Hamlet Foils In Hamlet

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The foils of Hamlet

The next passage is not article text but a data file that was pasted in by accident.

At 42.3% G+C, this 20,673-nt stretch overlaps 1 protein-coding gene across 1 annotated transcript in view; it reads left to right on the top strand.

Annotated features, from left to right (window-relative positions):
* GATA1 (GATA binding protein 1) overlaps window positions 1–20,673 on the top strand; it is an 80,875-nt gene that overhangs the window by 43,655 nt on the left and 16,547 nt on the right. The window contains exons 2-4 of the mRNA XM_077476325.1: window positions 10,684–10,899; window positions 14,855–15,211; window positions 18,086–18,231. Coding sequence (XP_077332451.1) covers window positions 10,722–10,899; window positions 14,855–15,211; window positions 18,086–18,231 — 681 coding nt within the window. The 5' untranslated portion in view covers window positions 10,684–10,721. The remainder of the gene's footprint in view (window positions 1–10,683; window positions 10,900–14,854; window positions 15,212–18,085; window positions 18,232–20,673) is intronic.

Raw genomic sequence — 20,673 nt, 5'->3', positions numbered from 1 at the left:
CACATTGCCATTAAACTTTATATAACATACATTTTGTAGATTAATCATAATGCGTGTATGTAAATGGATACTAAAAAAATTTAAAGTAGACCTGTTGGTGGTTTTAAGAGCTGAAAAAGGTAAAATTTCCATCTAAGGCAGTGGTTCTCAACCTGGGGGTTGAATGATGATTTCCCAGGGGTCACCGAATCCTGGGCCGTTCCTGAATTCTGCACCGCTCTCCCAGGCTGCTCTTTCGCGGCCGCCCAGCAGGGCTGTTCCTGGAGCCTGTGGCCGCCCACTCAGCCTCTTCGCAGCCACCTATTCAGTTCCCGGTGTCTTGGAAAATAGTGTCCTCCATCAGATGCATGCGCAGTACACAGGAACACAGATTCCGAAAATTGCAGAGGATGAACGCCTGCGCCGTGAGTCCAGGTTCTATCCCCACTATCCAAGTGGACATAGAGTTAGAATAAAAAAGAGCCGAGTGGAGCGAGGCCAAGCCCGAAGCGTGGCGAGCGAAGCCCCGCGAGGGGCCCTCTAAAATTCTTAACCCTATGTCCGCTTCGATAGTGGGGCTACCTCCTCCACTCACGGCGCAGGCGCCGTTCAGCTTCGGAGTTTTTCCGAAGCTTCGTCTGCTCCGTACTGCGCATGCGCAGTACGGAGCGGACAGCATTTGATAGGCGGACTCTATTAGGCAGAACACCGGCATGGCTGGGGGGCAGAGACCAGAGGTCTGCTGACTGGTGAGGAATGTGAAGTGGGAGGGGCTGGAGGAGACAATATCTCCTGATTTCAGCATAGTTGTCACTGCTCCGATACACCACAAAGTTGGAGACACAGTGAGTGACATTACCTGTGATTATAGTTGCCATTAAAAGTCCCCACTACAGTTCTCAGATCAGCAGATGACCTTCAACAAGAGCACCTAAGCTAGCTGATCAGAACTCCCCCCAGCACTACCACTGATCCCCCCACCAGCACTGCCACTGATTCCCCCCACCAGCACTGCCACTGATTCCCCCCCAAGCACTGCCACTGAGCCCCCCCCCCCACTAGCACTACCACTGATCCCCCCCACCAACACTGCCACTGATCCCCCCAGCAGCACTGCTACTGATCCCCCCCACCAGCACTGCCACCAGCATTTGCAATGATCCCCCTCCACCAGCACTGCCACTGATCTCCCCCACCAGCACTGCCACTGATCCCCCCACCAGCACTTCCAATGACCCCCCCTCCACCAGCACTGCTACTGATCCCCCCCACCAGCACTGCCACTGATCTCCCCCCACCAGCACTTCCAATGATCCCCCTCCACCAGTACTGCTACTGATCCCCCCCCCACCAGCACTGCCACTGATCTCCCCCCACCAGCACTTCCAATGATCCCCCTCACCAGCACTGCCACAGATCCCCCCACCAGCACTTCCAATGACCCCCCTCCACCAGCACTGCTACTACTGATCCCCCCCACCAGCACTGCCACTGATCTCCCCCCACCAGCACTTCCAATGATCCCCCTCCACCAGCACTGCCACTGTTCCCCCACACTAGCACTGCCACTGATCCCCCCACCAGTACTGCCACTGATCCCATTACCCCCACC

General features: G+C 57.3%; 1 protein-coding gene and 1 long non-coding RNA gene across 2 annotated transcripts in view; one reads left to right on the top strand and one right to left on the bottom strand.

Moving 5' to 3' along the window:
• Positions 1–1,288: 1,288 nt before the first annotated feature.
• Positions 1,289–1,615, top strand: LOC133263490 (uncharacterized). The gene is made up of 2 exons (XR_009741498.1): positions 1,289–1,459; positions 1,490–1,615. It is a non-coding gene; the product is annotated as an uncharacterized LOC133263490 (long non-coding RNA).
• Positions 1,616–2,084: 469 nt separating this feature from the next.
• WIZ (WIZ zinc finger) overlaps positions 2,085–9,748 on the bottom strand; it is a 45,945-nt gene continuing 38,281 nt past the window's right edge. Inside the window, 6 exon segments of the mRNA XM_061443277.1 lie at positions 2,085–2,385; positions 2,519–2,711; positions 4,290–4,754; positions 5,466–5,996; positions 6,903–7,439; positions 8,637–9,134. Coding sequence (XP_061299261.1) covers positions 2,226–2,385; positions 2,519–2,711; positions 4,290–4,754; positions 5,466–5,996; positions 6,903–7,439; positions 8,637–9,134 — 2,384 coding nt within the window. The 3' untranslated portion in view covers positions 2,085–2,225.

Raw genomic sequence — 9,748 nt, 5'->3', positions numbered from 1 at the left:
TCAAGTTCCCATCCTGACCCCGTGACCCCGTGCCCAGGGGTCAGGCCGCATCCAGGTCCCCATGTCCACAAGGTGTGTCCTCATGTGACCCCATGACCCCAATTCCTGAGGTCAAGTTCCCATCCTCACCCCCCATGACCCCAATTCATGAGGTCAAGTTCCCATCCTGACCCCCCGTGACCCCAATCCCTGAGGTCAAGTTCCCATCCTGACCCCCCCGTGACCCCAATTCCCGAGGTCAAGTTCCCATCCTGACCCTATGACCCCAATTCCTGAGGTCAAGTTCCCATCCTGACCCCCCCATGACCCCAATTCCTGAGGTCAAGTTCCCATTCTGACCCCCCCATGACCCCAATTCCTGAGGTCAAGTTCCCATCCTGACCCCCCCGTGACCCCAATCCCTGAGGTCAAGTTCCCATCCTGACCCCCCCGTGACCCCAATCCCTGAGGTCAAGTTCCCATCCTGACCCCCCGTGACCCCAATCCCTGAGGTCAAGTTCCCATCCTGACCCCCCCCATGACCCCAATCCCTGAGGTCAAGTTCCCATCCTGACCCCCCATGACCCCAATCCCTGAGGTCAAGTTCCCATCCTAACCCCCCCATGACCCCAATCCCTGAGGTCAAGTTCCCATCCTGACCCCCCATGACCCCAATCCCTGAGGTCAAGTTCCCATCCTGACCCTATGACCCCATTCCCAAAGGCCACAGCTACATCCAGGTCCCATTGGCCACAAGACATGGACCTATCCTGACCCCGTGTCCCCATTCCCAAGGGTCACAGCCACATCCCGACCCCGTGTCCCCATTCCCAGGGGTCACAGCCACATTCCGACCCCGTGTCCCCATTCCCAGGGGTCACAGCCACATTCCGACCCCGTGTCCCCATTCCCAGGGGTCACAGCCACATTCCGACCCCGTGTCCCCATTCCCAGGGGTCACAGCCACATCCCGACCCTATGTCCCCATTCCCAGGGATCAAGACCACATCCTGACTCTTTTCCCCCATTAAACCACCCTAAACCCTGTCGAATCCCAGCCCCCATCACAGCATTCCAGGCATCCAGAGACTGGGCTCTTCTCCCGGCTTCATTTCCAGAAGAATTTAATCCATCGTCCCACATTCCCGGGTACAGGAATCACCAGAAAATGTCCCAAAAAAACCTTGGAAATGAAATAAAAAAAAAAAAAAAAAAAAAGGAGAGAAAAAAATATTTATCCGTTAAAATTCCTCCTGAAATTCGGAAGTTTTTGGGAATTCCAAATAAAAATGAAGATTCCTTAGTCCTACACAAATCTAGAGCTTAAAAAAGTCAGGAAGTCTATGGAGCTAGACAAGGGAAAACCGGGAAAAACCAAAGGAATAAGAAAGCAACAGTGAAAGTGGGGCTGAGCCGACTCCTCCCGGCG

In Hamlet, the main character tries to get revenge on his father’s death by plotting the murder of Claudius, but it is his indecisiveness that leads to many problems. He is supported or opposed by characters who are considered foils to him. A foil is when a main character is compared to another character to better reveal the characteristics of the main character, as well as his intentions and motivations. There are many characters who can be considered foils to Hamlet. However, the characters that truly stand as foils to the protagonist are Laertes, Fortinbras, and Claudius. Hamlet and his foils are all put in a similar situation, but it is how they react and deal with their issues that makes them distinct from Hamlet. To begin with, Laertes is the most similar foil to Hamlet when it comes to circumstance and rage. They both want revenge for their father’s death, though their method of revenge are different. Laertes is a man of action and wants to get revenge right away after learning that his father Polonius has been killed. In contrast to Laertes, Hamlet does not even make public knowledge of his father’s murder. Laertes doesn’t procrastinate his attempt at revenge like Hamlet. However, he is very shallow and Hamlet is a genius in comparison. Hamlet thinks of ways to plan his revenge against Claudius, though it is his tendency to overthink that leads him to his tragic flaw. He himself realizes that Laertes is put in a similar position to himself. “I’ll be your foil, Laertes: in mine ignorance your skill shall, like a star i’ the darkest night, Stick fiery off indeed” (V.ii.5-7). Rage is another emotion the characters have in common. When Laertes learns of his father’s death, he gets enraged and wants to get revenge instantly. "To hell, allegiance! Vows, to the blackest devil! Conscience and grace, to the profoundest pit! I dare damnation: to this point I stand, that both worlds I give to negligence, let come what comes; only I'll be revenged most thoroughly for my father." (Act 4 Scene 5 lines 128-134). Laertes says to Claudius that he will honor his father when he says that he was “in deed his father’s son more than in words” and that he will kill Hamlet. “To cut his throat i’
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